I started to write about learning new software. But no one learns software for its own sake. Software’s like a second language: you learn it because you have a goal. Even the well-intended “everyone should know how to code” silliness has a goal, which is less about coding and more about something like logical thinking, understanding complex systems, or producing a result that the coder finds worthwhile.
I decided I wanted to write about two things: why I wanted to learn this particular software, and how I’m not learning the way the program’s developers think I should. I’m not even learning the way I might have thought I should. It’s going to take me a couple of posts; this is the first.
What I wanted to learn
Last year, I joined the Victoria Gaelic Choir. Gaelic (Gàidhlig, Scottish Gaelic) was the language of my ancestors and even my grandparents. I know only a few words and phrases, but I’ve know Gaelic singing for a long time–and if you don’t, there’s a list at the end of this post to get you started.
As I said last year, this opened a clutch of challenges. I needed to learn lyrics in a language I don’t speak–one whose spelling and pronunciation aren’t always easy for an English speaker:
O seinnidh mi dàn do dh’eilean mo ghràidh
(O, I’ll sing a song to the island that I love)
“oh shay-nee mee dawn doh yell-un mo gr-eye…”
And before the lyrics, I needed to learn the melody for many songs I’d never heard. (Tune first, words second; trust me.) Even for those I did recognize, I needed to learn the tenor part.
I can pick out a tune or a tenor line on guitar, but that’s not a practical way to learn a choral piece. I seriously considered buying an electronic keyboard, but my son (thank goodness) suggested I experiment with a 30-day trial of Sibelius First.
With Sibelius, I know what I’m doing. Or what I should do.
This $120 package lets you compose music on your computer and share it with others. I didn’t plan any composition, but the features that caused my son to suggest Sibelius include the ability to scan printed sheet music, to create an editable digital score, and to export sound files.
Sheet music to an mp3? Does it work?
Let me show, rather than tell. That line of Gaelic above is from Uibhist Mo Ghràidh (Uist, My Love), an archetypal Gaelic song about the island of North Uist, where my mother’s people came from.
O seinnidh mi dàn do dh’eilean mo ghràidh
far an d’fhuair mi m’àrach nuair bha mi nam phàisd’
Far am bi mo chrìdhe gu deireadh mo là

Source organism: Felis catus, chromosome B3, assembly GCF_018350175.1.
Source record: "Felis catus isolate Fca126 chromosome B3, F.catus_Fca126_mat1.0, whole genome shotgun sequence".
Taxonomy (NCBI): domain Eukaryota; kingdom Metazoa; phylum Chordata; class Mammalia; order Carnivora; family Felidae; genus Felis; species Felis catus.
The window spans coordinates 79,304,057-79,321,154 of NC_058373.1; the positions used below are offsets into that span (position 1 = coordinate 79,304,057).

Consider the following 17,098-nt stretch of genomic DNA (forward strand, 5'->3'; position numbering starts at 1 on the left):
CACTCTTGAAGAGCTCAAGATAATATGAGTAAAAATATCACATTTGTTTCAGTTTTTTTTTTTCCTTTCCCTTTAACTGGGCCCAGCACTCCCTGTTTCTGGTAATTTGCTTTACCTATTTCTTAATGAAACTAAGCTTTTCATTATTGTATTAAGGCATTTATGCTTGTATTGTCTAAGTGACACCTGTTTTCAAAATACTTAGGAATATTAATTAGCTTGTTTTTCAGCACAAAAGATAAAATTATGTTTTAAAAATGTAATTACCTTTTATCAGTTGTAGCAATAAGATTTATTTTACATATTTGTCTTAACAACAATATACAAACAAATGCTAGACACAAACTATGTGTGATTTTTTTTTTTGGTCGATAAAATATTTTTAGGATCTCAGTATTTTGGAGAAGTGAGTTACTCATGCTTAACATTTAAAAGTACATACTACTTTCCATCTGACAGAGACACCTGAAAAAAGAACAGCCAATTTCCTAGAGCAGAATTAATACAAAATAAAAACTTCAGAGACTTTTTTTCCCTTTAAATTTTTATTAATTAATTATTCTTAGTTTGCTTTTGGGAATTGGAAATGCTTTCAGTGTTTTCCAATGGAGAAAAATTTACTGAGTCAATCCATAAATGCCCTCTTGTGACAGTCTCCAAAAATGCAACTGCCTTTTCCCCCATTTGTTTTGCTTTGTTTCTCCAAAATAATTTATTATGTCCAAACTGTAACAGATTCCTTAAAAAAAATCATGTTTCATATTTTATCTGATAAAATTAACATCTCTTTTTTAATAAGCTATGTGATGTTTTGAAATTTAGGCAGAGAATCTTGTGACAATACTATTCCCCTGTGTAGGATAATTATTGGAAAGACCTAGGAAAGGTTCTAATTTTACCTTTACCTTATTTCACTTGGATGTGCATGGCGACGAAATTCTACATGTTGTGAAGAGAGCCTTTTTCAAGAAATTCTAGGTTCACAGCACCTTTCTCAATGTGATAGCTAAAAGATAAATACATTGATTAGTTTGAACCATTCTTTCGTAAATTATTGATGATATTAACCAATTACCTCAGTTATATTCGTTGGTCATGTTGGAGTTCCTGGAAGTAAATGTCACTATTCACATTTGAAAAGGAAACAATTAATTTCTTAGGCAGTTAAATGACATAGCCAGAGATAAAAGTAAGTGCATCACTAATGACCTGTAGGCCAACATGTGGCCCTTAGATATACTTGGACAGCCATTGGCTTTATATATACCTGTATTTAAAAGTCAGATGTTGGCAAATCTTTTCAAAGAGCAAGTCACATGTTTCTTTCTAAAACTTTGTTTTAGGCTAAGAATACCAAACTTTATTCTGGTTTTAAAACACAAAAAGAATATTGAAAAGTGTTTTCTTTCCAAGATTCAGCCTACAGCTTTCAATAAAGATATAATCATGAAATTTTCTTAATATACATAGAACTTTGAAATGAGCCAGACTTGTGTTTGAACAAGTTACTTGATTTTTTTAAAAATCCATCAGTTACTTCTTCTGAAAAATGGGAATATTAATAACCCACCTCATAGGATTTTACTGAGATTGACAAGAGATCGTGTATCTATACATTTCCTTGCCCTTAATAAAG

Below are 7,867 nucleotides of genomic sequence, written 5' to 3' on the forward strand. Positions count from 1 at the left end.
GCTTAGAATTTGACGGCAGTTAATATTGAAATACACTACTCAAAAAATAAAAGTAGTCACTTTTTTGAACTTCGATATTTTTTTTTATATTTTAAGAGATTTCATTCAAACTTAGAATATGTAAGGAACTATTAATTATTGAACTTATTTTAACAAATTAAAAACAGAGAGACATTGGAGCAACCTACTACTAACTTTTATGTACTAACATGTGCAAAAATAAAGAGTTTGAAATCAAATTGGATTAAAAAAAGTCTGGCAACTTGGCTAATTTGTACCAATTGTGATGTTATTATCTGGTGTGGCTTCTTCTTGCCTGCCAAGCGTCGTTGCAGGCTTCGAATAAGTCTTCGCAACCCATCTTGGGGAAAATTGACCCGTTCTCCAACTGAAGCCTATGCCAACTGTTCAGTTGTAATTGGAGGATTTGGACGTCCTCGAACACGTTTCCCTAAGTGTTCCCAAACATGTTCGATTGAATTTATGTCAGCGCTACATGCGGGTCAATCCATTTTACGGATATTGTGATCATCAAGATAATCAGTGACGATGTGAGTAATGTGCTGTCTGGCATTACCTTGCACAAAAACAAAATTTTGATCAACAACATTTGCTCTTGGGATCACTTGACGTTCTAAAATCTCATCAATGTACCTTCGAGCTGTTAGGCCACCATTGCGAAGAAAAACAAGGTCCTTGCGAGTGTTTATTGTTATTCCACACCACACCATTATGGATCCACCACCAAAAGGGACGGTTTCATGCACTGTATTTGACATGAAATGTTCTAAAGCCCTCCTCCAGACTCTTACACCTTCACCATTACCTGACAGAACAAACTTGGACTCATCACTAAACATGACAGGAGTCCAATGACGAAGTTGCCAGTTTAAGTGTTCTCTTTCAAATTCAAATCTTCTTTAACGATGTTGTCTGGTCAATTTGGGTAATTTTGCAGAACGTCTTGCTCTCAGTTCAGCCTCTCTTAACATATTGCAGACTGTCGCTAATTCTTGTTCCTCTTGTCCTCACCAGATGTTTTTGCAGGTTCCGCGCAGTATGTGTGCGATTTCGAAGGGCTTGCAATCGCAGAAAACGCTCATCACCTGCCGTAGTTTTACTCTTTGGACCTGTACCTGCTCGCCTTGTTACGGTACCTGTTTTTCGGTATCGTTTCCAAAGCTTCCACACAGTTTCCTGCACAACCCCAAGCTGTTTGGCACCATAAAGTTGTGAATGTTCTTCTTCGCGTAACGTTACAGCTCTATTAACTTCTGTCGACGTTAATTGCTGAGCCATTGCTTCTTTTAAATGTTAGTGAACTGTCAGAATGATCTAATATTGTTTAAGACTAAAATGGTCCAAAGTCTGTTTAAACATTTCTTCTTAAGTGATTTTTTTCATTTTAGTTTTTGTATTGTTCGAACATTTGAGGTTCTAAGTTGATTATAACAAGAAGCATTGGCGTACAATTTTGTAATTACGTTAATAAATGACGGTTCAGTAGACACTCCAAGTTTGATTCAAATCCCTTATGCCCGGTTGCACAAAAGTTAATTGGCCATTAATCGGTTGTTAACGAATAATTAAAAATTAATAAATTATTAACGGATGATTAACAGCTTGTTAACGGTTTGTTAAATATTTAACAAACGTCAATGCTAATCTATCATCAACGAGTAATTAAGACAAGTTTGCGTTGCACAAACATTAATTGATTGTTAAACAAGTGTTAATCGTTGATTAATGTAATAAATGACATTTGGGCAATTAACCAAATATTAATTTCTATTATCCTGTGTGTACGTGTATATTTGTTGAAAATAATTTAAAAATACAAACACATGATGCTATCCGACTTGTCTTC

ann an Eilean Uibhist an eòrna.
O, I’ll sing a song to the isle of my love
where I was raised as a child
where my heart will be to the end of my days
In the Isle of Uist of the barley.
If you want some idea of how I felt when everyone else in the choir knew this, listen to Linda NicLeòid — Linda MacLeod — singing. (I’ll resume below below the video.)
A recording like this demonstrates the melody, and from Wednesday night choir practice I had a nodding acquaintance with the tenor line. But “once a week” takes the idea of spaced practice to an extreme. I needed to hear the tenor part on its own, a lot, so I could practice.
I chose Uibhist Mo Ghràidh for this post to show what I was able to do after working with Sibelius off and on for about three months. Starting with a good copy of the sheet music, arranged for soprano, alto, tenor, and bass:
- I scanned the music into Sibelius.
- I edited a few errors the scan didn’t quite catch.
- From the digital version, I exported audio files for each part and for the four parts together.
Sibelius allows me to choose instruments–which means I can make the audio sound like piano, or like human voices. I went the latter route. Here’s the full choir audio, and here’s the tenor part.
The audio comes out as .wav files. It takes me less than a minute to convert them to mp3s, which I can then send to my phone or share with other members of the choir.
That’s where I went. Next time: how I got there.
It’s taken me a while to write this post, because I kept rethinking what it was I wanted to learn and how I could explain the context. If I had to summarize my own learning goal, it’d be “have the tune for the tenor parts to Gaelic songs I want to sing.” That’s an oversimplification, but it was also a 14-word target I wanted to hit.
It took some effort before I could hit it, and the process of that learning is what will be in the next post.
Those Gaelic songs I promised
Song may be one of the most enduring ways to preserve and transmit a language. Here are a few examples–the links in the song titles lead to a recording of the song. When I’ve been able to find an online translation into English, I’ve put a link for that as well. (The links are set to open in a new window.)
- The late Raylene Rankin (a distant cousin) singing An Innis Aigh, The Happy Island, about Margaree Island, which you can see from my home town on Cape Breton. (Lyrics and English translation at the same link)
- Kathleen MacInnes, Òganaich An Òr-fhuilt Bhuidhe, Young Man with the Golden Hair (lyrics and English translation).
- The Campbells of Greepe, who start with puirt-à-beul (“mouth music”) meant to imitate instruments and meant to dance to.
- Karen Matheson, Gleann Bhaile Chaoil, Ballachulish Glen (lyrics and English translation).
- Runrig, Cearcall a’ Chuain, The Ocean’s Cycle (both Gaelic and English in the video). There are typos in the Gaelic, but you’ll probably overlook them.